Q: Is singleness more spiritual than marriage?

A: In 1 Corinthians 7 Paul writes pastorally of the advantages of being unmarried, especially in times of trial. But his headline is that, in general, each man should have a wife and each wife a husband (1 Cor. 7:2). Our status (married or unmarried) has no effect on our relationship with God, although there are different advantages and disadvantages of each condition. Singleness is no better—and no worse—than marriage in the sight of God. Each of us is to serve God, in whatever state we are, with all our mind, heart, soul, and strength.

Q: Why ought a Christian to marry only a Christian?

A: Since the purpose of marriage is to serve God together in his “garden” (in the language of Genesis 2:15, 18), we will desire a marriage partner who shares our longing to love Christ and serve God. The more Christ means to us, the more obvious this will be to us. Those who come to Christ after marriage, and whose marriage partner is not (yet) a believer, will be given grace to serve Christ in that difficult condition.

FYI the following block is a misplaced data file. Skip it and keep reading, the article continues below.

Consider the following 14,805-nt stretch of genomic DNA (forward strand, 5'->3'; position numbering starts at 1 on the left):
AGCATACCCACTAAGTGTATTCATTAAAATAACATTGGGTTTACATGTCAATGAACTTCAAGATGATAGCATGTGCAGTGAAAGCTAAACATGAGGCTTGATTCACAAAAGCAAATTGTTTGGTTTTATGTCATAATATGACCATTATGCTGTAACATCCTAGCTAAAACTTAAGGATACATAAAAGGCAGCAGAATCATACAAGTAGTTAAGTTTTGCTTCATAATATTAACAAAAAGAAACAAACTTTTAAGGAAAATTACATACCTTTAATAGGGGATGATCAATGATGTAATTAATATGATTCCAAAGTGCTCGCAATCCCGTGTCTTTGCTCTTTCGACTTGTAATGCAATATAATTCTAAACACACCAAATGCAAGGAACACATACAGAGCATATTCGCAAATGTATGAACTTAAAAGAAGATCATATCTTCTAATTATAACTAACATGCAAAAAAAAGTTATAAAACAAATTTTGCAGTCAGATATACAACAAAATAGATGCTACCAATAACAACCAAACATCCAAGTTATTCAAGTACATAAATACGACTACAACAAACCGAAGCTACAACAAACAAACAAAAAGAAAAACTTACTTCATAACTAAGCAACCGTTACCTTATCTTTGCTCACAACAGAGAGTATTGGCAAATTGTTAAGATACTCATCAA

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For Personal Reflection

  1. Reread Genesis 1 and 2. How do these foundational chapters help me to understand marriage in the grand context of God’s purposes for his world?
  2. Meditate on Ephesians 5:22–33. What light does this passage shed on a healthy dynamic within marriage, and how does it help me pray for my own marriage (if I am married) and for the marriages of others?
  3. One of our problems is that we do not naturally hate sexual immorality, but find it desperately attractive. How can a careful reading of 2 Samuel 11–13 help us feel the misery caused by a moment’s lustful passion? Alternatively, read Proverbs 6:20–7:27 for the same purpose.
  4. Use Proverbs 31:10–31 to fill your mind with an inspiring vision of a wife who is truly a helper to her husband.
  5. How can Psalm 45 (the wedding song of Jesus) thrill you with the gospel as the truth to which marriage points?
  6. How does Matthew 19:12 help us appreciate that the work of the kingdom of heaven is even more important than whether or not we are married?

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Christopher Ash is the author of Married for God: Making Your Marriage the Best It Can Be.